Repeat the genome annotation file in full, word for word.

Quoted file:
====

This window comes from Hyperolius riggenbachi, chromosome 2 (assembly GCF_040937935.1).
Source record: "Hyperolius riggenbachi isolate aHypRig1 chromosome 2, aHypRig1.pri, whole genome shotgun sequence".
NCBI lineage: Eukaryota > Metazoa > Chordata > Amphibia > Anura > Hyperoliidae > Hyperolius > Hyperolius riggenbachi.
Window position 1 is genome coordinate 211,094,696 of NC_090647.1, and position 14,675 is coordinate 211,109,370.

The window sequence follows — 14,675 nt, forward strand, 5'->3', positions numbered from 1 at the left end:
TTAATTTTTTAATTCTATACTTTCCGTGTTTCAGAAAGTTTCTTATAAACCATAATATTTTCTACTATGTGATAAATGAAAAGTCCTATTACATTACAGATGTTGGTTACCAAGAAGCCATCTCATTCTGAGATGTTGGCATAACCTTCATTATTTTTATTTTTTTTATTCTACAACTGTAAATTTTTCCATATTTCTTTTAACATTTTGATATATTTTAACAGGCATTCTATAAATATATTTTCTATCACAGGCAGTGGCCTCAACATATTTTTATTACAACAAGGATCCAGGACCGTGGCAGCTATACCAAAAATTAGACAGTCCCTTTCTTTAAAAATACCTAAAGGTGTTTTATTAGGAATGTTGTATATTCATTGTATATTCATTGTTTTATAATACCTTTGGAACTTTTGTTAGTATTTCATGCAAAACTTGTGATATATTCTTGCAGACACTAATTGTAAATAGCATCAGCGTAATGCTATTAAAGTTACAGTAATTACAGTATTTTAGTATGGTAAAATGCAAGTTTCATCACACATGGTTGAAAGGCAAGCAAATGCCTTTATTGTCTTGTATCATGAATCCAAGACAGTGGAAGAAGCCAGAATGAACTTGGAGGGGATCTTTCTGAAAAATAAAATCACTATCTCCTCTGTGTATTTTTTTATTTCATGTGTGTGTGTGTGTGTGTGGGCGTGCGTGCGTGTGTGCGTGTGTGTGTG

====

This window comes from Hyperolius riggenbachi, chromosome 2 (assembly GCF_040937935.1).
Source record: "Hyperolius riggenbachi isolate aHypRig1 chromosome 2, aHypRig1.pri, whole genome shotgun sequence".
NCBI lineage: Eukaryota > Metazoa > Chordata > Amphibia > Anura > Hyperoliidae > Hyperolius > Hyperolius riggenbachi.
Window position 1 is genome coordinate 211,094,696 of NC_090647.1, and position 14,675 is coordinate 211,109,370.

The window sequence follows — 14,675 nt, forward strand, 5'->3', positions numbered from 1 at the left end:
TTAATTTTTTAATTCTATACTTTCCGTGTTTCAGAAAGTTTCTTATAAACCATAATATTTTCTACTATGTGATAAATGAAAAGTCCTATTACATTACAGATGTTGGTTACCAAGAAGCCATCTCATTCTGAGATGTTGGCATAACCTTCATTATTTTTATTTTTTTTATTCTACAACTGTAAATTTTTCCATATTTCTTTTAACATTTTGATATATTTTAACAGGCATTCTATAAATATATTTTCTATCACAGGCAGTGGCCTCAACATATTTTTATTACAACAAGGATCCAGGACCGTGGCAGCTATACCAAAAATTAGACAGTCCCTTTCTTTAAAAATACCTAAAGGTGTTTTATTAGGAATGTTGTATATTCATTGTATATTCATTGTTTTATAATACCTTTGGAACTTTTGTTAGTATTTCATGCAAAACTTGTGATATATTCTTGCAGACACTAATTGTAAATAGCATCAGCGTAATGCTATTAAAGTTACAGTAATTACAGTATTTTAGTATGGTAAAATGCAAGTTTCATCACACATGGTTGAAAGGCAAGCAAATGCCTTTATTGTCTTGTATCATGAATCCAAGACAGTGGAAGAAGCCAGAATGAACTTGGAGGGGATCTTTCTGAAAAATAAAATCACTATCTCCTCTGTGTATTTTTTTATTTCATGTGTGTGTGTGTGTGTGTGGGCGTGCGTGCGTGTGTGCGTGTGTGTGTG